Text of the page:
It must be reassuring to the motorists of Schenectady County to know that if an off-duty police officer pulls a gun on them at a traffic light in a fit of road rage, his punishment will be a lengthy paid suspension, retirement with full pension and withdrawal of criminal charges.
That's the pending outcome of the case involving Schenectady Police Detective John Hotaling, who was charged in April 2013 with two counts of menacing after he didn't take kindly to the one-finger salute he got from the grandfather of a teenage driver the officer had just passed. When the adults got out of their vehicles, Hotaling got out his gun and pointed it at the family.
He said he didn't do it. But an investigation by his own department found that he did, and the city's Public Safety Commissioner, Wayne Bennett, concluded last week that the detective should be fired.
Instead, the officer has accepted a plea deal from the Saratoga County district attorney that will allow him to retire this month with full pension and to have the two misdemeanor charges adjourned in contemplation of dismissal. If he stays out of trouble for six months, the charges will be dropped.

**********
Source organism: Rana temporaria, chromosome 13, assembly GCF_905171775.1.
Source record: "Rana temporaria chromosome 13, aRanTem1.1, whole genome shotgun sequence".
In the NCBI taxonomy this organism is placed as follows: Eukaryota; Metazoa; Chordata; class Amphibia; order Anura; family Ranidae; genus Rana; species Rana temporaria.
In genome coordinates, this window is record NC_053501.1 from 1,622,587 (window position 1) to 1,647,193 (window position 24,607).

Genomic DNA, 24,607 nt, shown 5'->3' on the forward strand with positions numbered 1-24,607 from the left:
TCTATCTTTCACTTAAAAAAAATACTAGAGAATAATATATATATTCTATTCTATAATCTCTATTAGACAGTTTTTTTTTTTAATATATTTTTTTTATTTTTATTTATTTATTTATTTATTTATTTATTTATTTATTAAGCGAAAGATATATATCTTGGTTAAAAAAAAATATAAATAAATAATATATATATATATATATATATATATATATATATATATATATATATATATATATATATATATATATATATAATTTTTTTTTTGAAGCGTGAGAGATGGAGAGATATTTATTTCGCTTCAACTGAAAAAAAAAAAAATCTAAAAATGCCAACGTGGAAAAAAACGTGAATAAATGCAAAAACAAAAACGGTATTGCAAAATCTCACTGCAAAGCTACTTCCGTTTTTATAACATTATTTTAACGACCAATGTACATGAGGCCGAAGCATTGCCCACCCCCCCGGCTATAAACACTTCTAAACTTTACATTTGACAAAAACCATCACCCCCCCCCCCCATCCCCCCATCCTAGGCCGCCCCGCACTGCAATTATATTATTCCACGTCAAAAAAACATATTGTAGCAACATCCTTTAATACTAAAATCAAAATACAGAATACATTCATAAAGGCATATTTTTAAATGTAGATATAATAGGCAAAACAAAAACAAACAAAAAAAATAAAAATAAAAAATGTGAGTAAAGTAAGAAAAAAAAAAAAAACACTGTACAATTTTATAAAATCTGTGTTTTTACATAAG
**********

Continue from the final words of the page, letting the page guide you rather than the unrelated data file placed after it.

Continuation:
One reason cited for the deal was that this was Hotaling’s first offense. But this was no ordinary first offense, and Hotaling is no ordinary citizen. The bar for conduct is higher for police officers than it is for ordinary citizens.
The city and the district attorney can defend their decisions by saying they did the prudent thing for Schenectady taxpayers. They got the detective off the job as fast and as cheaply as possible by avoiding a potentially lengthy and expensive disciplinary hearing. And in the end, they got what they wanted: Hotaling will no longer be a police officer in Schenectady.
But the deal still smacks of favoritism.
The criminal case for the two misdemeanors dragged on for more than a year. And Hotaling was kept on the city payroll just long enough to hit the 20 years of service he needed to make him eligible for full retirement benefits. What a coincidence. On top of that, for simply agreeing to an outcome that was inevitable anyway, he’s rewarded with the dismissal of criminal charges.
From a practicality standpoint, the outcome might seem reasonable.
But as far as reassuring the public that police officers who use guns to threaten people will be appropriately punished, this deal falls far short of the mark.